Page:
Blackward Thinking

Forget who’s “black enough,” it’s time to address the big black elephant in the room — and acknowledge what we really mean when we talk about the NFL, violence and race.

by Carl Banks

On Wednesday, a report surfaced that a rift has developed inside the defending Super Bowl Champion Seattle Seahawks’ locker room — purportedly due to a certain segment of the team’s players being of the belief that quarterback Russell Wilson is not “black enough” for their liking.

In a society as race-crazy as ours, this sort of news is equal parts shocking and unsurprising. And — rumor or genuine story — it’s not worth anyone’s time or consideration.

In my 12 seasons as an NFL player, no one ever accused me of not being black enough. No one ever questioned my blackness because I had attained my undergraduate degree in communications from Michigan State University. No one accused me of being a sellout when I chose to invest my intellectual capital wisely, laying the business groundwork for my successful transition to life after football. And though there were undoubtedly those in my locker rooms who felt that way about me — players who occupied the same real estate as Percy Harvin and Marshawn Lynch, if they, in fact, do question Wilson’s blackness — no one dared say it to my face, or leak it to the media.

There is no litmus test for racial “legitimacy.” The only thing these “tests” reveal is a window into the foolish psyche of whomever applies them.

To read Carl Banks’ entire commentary visit Medium.com.

  • E_Joyce

    There is no such thing as “Black enough.” What I’ve discovered, when my “Blackness” is questioned, is the real definition is are you willing to settle for being the way “we” are: not using business English, being willing to settle for good enough when better is an option, not getting up off our sidelines and creating the changes we want to see, turning a blind eye to the messes we allow to be created in our own lives and community by default. Because if I/you/we collaborate to strive for and do achieve better, it means we ALL can strive to do and achieve better. I just read a story about a Black community that collaborated to put its own grocery store in its community. Ya’ll DO realize that the only ones stopping you from finding a business model that works and following it to do the same is YOU, be it a grocery, restaurant, school, beauty supply store, whatever the market in your community needs. Bring quality and they will come.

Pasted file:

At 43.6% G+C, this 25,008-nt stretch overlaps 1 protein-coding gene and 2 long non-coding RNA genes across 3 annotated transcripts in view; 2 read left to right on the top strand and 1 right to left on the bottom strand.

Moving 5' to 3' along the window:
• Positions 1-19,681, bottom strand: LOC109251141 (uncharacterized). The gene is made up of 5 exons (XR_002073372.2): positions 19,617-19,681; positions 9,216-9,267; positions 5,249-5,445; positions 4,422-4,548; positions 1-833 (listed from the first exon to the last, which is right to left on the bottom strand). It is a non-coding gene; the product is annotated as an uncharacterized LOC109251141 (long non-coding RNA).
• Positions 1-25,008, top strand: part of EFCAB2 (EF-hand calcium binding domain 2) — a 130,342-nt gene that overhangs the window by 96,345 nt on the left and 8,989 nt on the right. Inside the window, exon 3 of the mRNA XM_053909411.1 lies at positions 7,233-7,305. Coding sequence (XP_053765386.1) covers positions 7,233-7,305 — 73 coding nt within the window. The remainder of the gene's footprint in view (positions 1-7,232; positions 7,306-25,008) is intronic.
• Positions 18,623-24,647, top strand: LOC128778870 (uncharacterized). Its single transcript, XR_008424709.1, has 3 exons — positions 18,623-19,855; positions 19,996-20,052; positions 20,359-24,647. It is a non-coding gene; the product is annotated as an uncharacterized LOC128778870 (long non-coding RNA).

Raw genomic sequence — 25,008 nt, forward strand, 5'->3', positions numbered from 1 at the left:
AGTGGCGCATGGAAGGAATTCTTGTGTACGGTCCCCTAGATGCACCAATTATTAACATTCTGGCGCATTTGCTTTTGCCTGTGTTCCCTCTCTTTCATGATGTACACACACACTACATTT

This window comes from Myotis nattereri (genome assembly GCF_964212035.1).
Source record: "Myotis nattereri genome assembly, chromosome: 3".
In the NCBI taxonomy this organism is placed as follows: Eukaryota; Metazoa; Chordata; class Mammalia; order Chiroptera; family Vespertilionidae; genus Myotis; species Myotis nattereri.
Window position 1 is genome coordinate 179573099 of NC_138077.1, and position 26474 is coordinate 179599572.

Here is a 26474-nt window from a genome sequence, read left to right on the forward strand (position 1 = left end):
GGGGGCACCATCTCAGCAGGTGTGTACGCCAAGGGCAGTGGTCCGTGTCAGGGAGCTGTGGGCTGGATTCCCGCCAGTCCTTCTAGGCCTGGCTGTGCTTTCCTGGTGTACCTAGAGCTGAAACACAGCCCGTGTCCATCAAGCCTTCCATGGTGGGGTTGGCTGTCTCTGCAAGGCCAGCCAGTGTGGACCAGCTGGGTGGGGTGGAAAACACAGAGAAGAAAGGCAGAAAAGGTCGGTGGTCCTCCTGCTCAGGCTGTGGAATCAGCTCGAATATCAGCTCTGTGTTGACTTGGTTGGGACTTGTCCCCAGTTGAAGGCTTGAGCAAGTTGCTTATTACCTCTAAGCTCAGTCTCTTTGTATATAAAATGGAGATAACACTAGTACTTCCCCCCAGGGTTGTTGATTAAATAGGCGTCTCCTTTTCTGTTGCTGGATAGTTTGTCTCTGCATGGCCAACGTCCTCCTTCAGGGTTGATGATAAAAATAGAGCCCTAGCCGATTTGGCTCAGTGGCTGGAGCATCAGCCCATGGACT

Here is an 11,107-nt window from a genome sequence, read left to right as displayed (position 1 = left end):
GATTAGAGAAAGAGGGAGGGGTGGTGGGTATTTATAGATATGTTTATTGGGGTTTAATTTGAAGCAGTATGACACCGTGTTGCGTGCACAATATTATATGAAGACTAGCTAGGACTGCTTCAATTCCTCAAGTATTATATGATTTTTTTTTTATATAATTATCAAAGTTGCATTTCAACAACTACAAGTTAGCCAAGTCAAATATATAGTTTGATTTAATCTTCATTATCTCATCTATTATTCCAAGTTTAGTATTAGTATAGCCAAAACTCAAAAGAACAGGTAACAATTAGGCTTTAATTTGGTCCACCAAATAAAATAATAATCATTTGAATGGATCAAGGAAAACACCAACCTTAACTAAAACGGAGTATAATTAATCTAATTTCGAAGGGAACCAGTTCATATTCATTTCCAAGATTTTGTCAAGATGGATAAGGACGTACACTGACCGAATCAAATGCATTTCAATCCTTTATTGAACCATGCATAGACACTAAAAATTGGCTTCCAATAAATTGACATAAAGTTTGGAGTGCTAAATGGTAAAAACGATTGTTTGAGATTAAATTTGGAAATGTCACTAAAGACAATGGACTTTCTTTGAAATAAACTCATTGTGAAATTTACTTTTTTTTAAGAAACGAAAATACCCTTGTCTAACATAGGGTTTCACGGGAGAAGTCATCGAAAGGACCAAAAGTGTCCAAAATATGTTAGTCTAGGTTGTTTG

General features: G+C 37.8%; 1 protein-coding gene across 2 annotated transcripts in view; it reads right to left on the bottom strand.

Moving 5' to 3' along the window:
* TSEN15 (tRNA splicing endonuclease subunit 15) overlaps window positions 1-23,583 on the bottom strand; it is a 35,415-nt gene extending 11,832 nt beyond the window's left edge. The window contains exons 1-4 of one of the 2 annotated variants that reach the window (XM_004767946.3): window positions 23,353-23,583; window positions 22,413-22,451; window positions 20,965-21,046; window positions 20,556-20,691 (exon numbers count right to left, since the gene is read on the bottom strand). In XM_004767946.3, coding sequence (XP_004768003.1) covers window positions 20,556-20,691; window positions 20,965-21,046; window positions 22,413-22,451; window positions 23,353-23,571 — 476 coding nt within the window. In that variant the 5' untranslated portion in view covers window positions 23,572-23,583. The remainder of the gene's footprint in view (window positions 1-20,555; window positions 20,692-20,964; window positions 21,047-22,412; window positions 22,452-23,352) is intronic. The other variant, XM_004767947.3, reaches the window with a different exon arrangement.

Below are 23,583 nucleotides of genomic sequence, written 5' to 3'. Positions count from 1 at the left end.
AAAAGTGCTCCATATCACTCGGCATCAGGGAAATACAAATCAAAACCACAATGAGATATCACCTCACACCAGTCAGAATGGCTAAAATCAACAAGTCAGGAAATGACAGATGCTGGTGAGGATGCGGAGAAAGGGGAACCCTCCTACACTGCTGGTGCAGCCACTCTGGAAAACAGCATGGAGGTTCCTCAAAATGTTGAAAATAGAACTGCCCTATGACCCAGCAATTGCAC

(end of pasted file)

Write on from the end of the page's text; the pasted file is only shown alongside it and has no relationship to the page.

• Delta

    unfortunatley for a lot of people being “black enough” is a constant issue. No one questions your “blackness” because you are successful. Black people won’t “give you up” if they gain something from your status ie. (I’m black and that successful guy is black ergo black is good). Black culture goes even beyond black people. When even white people tell you that you are not “black enough” there is a major issue. Clearly we both agree that this whole “black enough” BS is just that. BS. But sadly even people who do typically agree with us tend to still consider themselves black. And not just black but “their black”. I grew up mixed so it was always an issue for me. I got to see how much black people hate change. Hate diversity. If you don’t act like them then you no long belong within the group you grew up with. How many black scientists are there? Doctors? Chemists? Programmers? Not many. And the thing that holds most black people back is the fear of being told ” don’t do that! White people do that. Black ppl do this. If you do that you won’t be black enough”. So sad. But so true.